Tribal Warfare in Siena

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Medieval culture is just so cool, and it is especially so in Siena, Italy. Siena’s roots in medieval times are grounded through its architecture, food and customs.  You see, there are neighborhoods in Siena, or districts that are  represented by flags.  These flags are everywhere.  They are beautifully displayed in the cathedral, they mark the neighborhoods you are about to enter, and, of course  they are for sale through street vendors.


This tribal stuff culminates two times a year in a horse race called the Palio. Ten of these districts are chosen to compete against each in July and August.   The build-up to the race is a little crazy, the race, even crazier.  For instance, even if a rider falls off the horse,they can still win. Riders ride bare back, and they merely drop a rope that has been placed in front of the horses to signal the start of the race.  Oh, and did I mention this all takes place in the town square? For a video of this craziness click here. When horse racing is not present in Il Campo, as in the case when we were there, this piazza makes me think of Sheep’s Meadow in Central Park.   Not because of how it looks,  but because of what people do there. It is like a playground of sorts, only that it is paved with cobblestone and surrounded by towers and turrets. Il Campo is where kids chase pigeons and eat gelato, groups of teenagers pose for selfies, and couple linger and converse. The square is lined with restaurants, and we could hear eager Coumbians in yellow jerseys cheering for their team during the World Cup. Like Sheep’s Meadow in Central Park, it’s a great gathering place to relax and just be.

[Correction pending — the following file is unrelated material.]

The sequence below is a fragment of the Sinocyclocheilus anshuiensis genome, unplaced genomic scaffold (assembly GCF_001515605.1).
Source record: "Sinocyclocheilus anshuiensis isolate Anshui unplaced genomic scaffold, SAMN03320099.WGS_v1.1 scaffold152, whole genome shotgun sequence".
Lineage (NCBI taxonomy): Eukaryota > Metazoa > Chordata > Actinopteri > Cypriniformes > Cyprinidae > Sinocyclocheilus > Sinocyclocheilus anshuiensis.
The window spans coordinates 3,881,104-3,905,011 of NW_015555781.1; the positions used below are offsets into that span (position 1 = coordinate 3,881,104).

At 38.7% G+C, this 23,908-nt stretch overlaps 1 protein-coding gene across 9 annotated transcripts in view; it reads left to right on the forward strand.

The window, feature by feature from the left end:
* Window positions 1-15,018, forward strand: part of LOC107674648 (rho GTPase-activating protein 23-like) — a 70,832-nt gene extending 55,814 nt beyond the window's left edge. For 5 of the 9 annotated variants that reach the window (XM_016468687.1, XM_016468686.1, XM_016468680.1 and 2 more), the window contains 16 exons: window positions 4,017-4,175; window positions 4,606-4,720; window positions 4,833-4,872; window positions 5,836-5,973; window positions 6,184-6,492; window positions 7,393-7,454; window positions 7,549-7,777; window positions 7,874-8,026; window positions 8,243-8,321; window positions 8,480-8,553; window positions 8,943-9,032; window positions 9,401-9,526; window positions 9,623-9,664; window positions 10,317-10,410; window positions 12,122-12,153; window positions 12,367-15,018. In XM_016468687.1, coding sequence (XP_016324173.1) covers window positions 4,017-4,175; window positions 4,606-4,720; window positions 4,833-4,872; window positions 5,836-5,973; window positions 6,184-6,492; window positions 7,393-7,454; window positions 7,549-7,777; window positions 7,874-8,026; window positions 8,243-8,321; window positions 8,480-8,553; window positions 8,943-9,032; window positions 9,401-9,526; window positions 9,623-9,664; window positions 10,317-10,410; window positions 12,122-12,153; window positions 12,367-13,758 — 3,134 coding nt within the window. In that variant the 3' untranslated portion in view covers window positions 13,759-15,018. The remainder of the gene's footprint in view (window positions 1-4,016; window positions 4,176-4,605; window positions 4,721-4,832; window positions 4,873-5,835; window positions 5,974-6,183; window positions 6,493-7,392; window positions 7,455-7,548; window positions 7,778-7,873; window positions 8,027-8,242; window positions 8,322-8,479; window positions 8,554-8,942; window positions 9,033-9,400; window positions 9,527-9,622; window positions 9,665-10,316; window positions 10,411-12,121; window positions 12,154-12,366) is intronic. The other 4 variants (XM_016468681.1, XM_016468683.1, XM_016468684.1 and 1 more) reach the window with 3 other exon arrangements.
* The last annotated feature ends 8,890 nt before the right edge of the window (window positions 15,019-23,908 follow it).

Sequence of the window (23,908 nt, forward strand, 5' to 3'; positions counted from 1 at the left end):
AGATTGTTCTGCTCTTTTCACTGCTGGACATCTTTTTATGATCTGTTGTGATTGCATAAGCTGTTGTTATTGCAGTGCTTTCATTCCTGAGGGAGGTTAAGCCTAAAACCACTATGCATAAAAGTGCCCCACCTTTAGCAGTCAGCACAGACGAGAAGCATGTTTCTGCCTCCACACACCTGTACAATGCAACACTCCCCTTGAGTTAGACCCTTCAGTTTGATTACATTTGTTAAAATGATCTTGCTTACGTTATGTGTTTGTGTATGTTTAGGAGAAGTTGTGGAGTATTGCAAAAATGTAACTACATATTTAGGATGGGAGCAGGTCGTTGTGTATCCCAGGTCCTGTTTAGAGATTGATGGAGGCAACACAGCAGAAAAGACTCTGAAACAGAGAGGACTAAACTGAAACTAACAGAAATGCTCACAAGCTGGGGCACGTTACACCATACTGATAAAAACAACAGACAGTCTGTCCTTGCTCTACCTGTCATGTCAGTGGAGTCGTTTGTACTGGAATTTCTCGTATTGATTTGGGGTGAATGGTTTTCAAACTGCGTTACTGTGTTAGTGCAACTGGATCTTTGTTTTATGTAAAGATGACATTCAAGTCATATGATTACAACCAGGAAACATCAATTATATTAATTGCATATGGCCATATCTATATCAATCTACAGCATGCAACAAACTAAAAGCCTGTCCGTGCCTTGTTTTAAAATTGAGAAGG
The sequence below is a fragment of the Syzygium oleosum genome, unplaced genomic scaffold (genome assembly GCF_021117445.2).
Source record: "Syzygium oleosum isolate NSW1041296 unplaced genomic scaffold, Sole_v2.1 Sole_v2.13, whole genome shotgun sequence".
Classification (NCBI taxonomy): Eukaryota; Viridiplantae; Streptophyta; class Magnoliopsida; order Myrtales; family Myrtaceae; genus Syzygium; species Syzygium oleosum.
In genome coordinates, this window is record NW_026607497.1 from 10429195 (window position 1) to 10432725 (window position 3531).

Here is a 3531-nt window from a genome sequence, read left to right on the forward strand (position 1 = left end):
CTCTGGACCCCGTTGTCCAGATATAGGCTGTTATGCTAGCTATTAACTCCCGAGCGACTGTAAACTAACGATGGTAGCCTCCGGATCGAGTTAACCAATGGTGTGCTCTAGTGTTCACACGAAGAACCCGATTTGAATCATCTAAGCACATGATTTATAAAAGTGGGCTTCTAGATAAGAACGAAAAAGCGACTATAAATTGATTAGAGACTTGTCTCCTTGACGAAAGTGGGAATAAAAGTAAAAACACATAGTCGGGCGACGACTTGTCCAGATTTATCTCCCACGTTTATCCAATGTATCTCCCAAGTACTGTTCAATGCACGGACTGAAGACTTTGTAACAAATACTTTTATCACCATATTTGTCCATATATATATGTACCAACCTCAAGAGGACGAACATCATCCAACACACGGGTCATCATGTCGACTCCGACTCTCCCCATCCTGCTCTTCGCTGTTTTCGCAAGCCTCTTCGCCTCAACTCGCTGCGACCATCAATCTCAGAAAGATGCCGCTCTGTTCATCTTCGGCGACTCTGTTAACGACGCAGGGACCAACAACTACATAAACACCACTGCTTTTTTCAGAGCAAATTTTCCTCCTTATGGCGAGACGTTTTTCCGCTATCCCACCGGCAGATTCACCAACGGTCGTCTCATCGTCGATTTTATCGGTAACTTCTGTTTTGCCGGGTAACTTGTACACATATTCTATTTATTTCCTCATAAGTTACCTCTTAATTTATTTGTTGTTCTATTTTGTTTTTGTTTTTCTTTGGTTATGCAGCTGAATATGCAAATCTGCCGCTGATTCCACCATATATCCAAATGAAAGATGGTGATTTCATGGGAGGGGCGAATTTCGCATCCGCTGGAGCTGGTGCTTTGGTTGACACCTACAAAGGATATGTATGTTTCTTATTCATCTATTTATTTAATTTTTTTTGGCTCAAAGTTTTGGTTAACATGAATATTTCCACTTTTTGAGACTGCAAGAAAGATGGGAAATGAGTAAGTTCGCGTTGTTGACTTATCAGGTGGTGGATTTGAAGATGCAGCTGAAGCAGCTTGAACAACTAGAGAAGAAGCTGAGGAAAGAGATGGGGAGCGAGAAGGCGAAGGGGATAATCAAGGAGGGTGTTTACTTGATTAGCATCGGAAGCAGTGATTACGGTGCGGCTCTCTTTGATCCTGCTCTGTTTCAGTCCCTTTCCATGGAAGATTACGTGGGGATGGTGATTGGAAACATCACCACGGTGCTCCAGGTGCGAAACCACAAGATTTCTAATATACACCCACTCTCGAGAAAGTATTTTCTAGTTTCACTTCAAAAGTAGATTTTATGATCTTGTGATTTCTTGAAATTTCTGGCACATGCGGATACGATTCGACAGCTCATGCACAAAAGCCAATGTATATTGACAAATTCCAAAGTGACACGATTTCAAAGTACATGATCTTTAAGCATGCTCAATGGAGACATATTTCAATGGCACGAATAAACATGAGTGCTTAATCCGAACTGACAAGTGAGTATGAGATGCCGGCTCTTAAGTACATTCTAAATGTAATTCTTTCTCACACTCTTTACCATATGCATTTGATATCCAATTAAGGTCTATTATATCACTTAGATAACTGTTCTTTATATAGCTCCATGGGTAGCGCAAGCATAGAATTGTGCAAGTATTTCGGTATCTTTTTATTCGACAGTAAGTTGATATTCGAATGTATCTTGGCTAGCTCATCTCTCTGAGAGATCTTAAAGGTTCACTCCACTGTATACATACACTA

Siena is also the city where we had, hands down, the best meal while in Italy. We were tired and hungry, and without consulting our guidebook, we left our hotel, walked around a few corners and found La Taberna di Cecco. IMG_4324We found a table outside in the alleyway, and I instantly knew this was going to be good because the menu was entirely in Italian.  Our kind waiter translated for us and recommended a few dishes. We were bought this appetizer that was out of this world.  I’m pretty sure it was crostini, and we scooped it out of a bowl and onto chunks of bread.  It  was spicy, flavorable, and so very good!   The waiter told us  it was his mother’s recipe.   While we were pouring wine out of old stone pitchers,  I looked up the street and saw flagbearers. I thought they were  practicing for the horse race which was coming up in a few weeks, so I left the table  and walked to the corner to watch. I soon realized that they were part of a beautiful and very reverent religious procession to the cathedral.  Priests, nuns, various other clergy and  finally the congregation were all making their way down the cobblestone streets. The clergy could be heard chanting over a small speaker that the procession carried. Incense was being waved through the air and Italian voices were singing as they walked along. It bought tears to my eyes.  When I got back to the table, I could hear the church bells happily clanging, signifying the procession had reached its destination.  I looked around at the ancient buildings, saw the glow from the medieval torches that lit the streets, looked around at the red geraniums in baskets and thought Damn. This place is cool.  Really, really cool.

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